1. Keep it simple. While a budget can be a great tool for managing finances, it can quickly become overwhelming if it’s overly detailed or idealistic. “There are things that you will likely sacrifice when budgeting, but it’s very important to be realistic and understand your own habits,” says Kristin Wong, a contributor to the financial blog Get Rich Slowly. “If I have a problem area within my budget, like eating out or shopping, instead of trying to focus on everything and being too hard on myself, I pick that one area. The hardest part of a budget is sticking to it, so the easier you can make it, the better.”
2. Set a time period. Establish your budget for a time period that’s long enough for you to see results. Stephen Lovell, a certified financial planner with Lovell Wealth Legacy in Walnut Creek, Calif., suggests budgeting for one year at a time. Budgeting month-to-month can accommodate everyday living expenses and bills, but a yearly budget can help you also plan for larger and more infrequent expenses, like income taxes or holiday presents. “You don’t want things to slip away,” Lovell says. “It’s better to be approximately right than precisely wrong.”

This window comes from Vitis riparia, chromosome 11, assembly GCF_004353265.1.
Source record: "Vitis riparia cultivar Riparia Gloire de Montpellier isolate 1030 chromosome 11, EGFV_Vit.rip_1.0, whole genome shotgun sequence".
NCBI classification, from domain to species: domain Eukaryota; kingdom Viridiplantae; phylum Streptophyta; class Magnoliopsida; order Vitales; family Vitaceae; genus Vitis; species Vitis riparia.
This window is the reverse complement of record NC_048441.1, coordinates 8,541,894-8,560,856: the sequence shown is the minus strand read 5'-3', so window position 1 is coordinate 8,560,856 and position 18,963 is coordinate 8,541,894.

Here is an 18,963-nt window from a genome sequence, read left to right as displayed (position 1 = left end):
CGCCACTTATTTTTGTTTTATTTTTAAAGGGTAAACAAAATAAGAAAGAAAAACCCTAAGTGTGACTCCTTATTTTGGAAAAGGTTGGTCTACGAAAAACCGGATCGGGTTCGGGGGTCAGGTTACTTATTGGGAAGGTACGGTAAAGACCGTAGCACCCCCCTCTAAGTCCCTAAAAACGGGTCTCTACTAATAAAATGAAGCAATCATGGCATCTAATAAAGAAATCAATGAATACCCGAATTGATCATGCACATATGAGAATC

3. Build an emergency fund into your budget. An emergency fund should be an essential component of every budget. It can help you finance unexpected expenses like medical bills so you don’t have to pull income from other areas. “For example, allocate just as much to your savings as your emergency fund,” Wong says. “Once you have that, it’s a lot easier to maintain the budget if a big expense springs up.”
4. Don’t worry about finding the perfect record keeping method. Just as there are many ways to create a budget, there are also many ways to keep track of it. Whether it’s through an online budgeting program like Mint or Quicken or on paper, stick to whatever works best for you. “Make sure you approach it in a manner that you are comfortable with,” Beck says.
Find more tips on creating a personal budget here.